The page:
NEA Literature Fellowships

Forrest Gander

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(2001 - Poetry)

from "The Hugeness of That Which is Missing"


Call the direction the eye is looking
the line of sight. There
where it grazes the surface
                      of the visibly surging
without reference to a field of human presence,
don't look away.
                                        I haven't looked away.

The neurons spike quickly. And the catastrophe
will be consummated even to the end, to the absence of ambiguity,
a new range of feeling. Torn awake. What if
a man went into his house and leaned his hand
against the wall and the wall
                                     was not?

Look how your relation to truth creates a tension
you have slackened with compromise.
                                        Yes, and the more
distant it is, the more I have valued it. But to stand
where the crossing happens, as fall oaks fold
                                                      into lake light, and so
wearing reflection, take a further step inside-

                                                         No, the voice said, you will strike out
into a forest of pain, unpathed, wolved, clouds muffling the mountain ridge
                                                                  and spilling down in runnels,
blindness with confusion come to parl, at variance with,
measuring out an exile between self and self. Driven
transverse. Hazarded abroad. Nevertheless you will begin to arrive, to know
                                                             from intimate impulse
the crucial experience of . . . the threat of dissolution of . . . but not yet.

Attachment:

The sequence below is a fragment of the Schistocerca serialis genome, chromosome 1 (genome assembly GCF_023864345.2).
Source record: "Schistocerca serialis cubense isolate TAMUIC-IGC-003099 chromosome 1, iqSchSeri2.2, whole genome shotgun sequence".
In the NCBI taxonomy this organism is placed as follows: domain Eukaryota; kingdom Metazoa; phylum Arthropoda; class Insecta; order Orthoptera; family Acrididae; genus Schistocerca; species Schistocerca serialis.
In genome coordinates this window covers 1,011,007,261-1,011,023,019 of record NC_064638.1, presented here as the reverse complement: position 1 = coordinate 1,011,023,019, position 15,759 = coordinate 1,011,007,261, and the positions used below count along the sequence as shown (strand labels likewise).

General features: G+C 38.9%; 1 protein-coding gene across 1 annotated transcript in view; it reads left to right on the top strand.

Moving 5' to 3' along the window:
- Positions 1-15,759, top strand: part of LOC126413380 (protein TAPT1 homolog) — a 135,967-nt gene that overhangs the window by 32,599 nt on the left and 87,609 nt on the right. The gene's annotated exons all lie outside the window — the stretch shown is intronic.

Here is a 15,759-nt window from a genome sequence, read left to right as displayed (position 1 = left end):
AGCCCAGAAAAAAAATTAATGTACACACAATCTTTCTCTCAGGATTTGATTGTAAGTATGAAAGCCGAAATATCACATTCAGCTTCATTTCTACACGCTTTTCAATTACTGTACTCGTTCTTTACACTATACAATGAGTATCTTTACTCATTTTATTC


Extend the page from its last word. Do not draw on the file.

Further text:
There is something more astonishing
                                           than rhythms of distance and presence,
of more quality than the set of qualities determining figure and ground
and suffering, where respite is so often
misinterpreted as a horizon.

Isn't the word for a turn of phrase
itself a turn of phrase?
                      Something was given to me as a present
and a spectre was attached to me, a projection
                                           pregnant with equivocation.

And in the neck of language,
and in the early June riots of starlings,
and in some crumbs in the seam of a book,
the solid real steps out from infinitely diluted experience

saying Tongue I gave you. Eyes.

At any point in the trajectory, the body might stop. Do you recall this part?

But who is it who is speaking
in the glorious and contracted light?

Real Audioexcerpt read by the author

Forrest Gander is the editor of Mouth to Mouth, a bilingual anthology of contemporary Mexican poets, and the author of five poetry books, including Science & Steepleflower and Torn Awake from New Directions. In 2002, The University of California Press will publish Gander's translations, with Kent Johnson, Immanent Visitor: The Selected Poems of Jaime Saenz, and Graywolf Press will bring out Gander's translations, No Shelter: Selected Poems of Pura Lopez Colome. The recipient of two Gertrude Stein Awards for Innovative North American Writing, an NEA Fellowship in Poetry, and The Whiting Award for Writers, Gander has written critical essays for The Nation, The Boston Review, The Providence Journal, and others. With poet C.D. Wright, he co-edits the literary book press Lost Roads Publishers and keeps a small orchard outside Providence. A recent Briggs-Copeland Poet at Harvard University, Gander is Professor of English Literature and Director of The Creative Writing Program at Brown University.

Author's Statement

The NEA has had a profound impact on my intellectual life. Just now, the press I co-edit with C.D. Wright, Lost Roads Publishers -- itself the recipient of several NEA grants to organizations -- is publishing books by Frank Stanford, who received NEA support to start Lost Roads Publishers in 1978, and Besmilr Brigham, who received one of the first NEA fellowships in 1971. My own NEA fellowship will allow me to write for the next three summers instead of teaching.

I am currently finishing a manuscript, Torn Awake, which takes up the question of who speaks in a culture, in a relationship - and how that speech is interpreted and translated. Each of the book's major sequences develops a unique subject, theme, rhythm, poetic form, and lyric voice. I hope they illuminate ways that language - as history read from bones by anthropologists, as discourse between lovers, as gestures between parent and child, as temple graffiti, or as an event in itself, i.e. the very experience of words at play in the poetic text -- incarnates presence as the assertion of diverse and contradictory modes of identity in relation.